# Homework Help: Linear Independence

1. Sep 28, 2010

### CalcYouLater

1. The problem statement, all variables and given/known data
I have five sets of three functions that I need to test for linear independence. I know that I could write them as a linear combination of scalar multiples of the functions, set it equal to 0 and see if I can solve for the scalar multiples. To clarify I mean:

Functions:
$$cos(x),cos(2x),cos(3x)$$

$$a_{1}cos(x)+a_{2}cos(2x)+a_{3}cos(3x)=0$$

Since the only solutions to that equation are a_1=a_2=a_3=0, the functions are linearly independent.

I also know that I could use the Wronskian of the functions, but this is time consuming and can lead to meaningless information.

Does anyone know of a more efficient method to determine if 3 functions are linearly independent or dependent?

2. Sep 28, 2010

### vela

Staff Emeritus
Those are the only two methods that come to mind. How did you go about showing a1=a2=a3=0?

3. Sep 28, 2010

### CalcYouLater

Hi. Thanks for responding. I just went back over my work, and it looks like I basically just made an assumption. Thanks for calling my attention to it. I first attempted to find the determinant of a 3X3 matrix containing the cosine functions listed above and their derivatives. If the determinant was not equal to 0, then I would say that they are linearly independent. I began to work out the expression, but it was a nightmare. So, I started thinking about what a graph of the function looked like. I figured that since each one had a different frequency, none of them could be written as a linear combination of one or more of the others. Now, that line of reasoning doesn't seem so airtight. Is it possible to have an interference in a wave such that the "new" wave has a different frequency than the "old" wave?

4. Sep 28, 2010

### vela

Staff Emeritus
5. Sep 28, 2010

### fzero

The Wronskian is probably the easiest rigorous method to use and it probably what your prof is expecting. There are other ways to show the result (Fourier analysis techniques for example) but they rely on a lot of results that you probably aren't meant to assume for your course.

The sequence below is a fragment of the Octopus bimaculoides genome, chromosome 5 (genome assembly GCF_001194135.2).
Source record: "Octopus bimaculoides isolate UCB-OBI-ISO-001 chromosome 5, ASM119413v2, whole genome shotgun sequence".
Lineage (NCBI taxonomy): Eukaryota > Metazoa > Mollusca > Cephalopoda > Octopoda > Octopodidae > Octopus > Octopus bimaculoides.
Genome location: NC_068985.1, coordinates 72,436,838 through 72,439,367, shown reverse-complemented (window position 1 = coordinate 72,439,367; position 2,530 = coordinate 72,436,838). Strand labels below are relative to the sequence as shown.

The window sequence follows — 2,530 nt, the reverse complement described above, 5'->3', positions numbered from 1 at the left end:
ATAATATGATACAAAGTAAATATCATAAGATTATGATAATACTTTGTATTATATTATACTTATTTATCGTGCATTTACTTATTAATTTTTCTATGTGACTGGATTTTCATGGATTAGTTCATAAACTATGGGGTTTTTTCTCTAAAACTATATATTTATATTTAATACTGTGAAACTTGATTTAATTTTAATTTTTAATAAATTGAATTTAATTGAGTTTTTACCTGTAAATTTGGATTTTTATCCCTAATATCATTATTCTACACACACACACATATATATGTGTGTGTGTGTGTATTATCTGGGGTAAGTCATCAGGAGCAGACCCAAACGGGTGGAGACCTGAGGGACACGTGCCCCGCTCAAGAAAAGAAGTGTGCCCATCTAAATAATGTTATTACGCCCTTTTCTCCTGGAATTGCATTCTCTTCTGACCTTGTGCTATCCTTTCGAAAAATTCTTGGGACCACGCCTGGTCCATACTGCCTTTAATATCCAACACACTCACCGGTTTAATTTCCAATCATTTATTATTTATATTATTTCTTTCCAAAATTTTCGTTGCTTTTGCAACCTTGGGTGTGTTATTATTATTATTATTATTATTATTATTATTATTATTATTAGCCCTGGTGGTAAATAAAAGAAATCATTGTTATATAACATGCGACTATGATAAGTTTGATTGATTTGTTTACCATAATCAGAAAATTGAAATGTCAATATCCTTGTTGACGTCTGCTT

6. Sep 28, 2010

### CalcYouLater

Of course, I should have thought about orthogonality. Their inner product with cos nx is non-zero (provided n=1,2,3 for cos(x),cos(2x),cos(3x)). Thanks for the insight, I think this will make things faster.

7. Sep 28, 2010

### vela

Staff Emeritus
You could also evaluate the Wronskian for various values of x and show there is at least one x where it's not equal to zero.

8. Sep 28, 2010

### CalcYouLater

I was thinking in terms of solving the Wronskian analytically. That's why I thought it would be a nightmare, I was thinking about possible trig substitutions and I was getting over-whelmed. Plugging in values of x makes sense. My expression for the Wronskian shows clearly there are more than a few choices here. This method seems like it will work well when the functions are all in different families.

9. Sep 28, 2010

### Office_Shredder

Staff Emeritus
Worst case scenario, just start plugging values of x into your expression
$$a_{1}cos(x)+a_{2}cos(2x)+a_{3}cos(3x)=0$$

For example, if we plug in x=0 we get
$$a_1 + a_2 + a_3=0$$.

if we plug in x=pi/2 we get

$$-a_2=0$$

And if x=pi/3:

$$\frac{a_1}{2}-\frac{a_2}{2}-a_3=0$$

Use these to solve for the only possible choice of $$a_1,a_2,a_3$$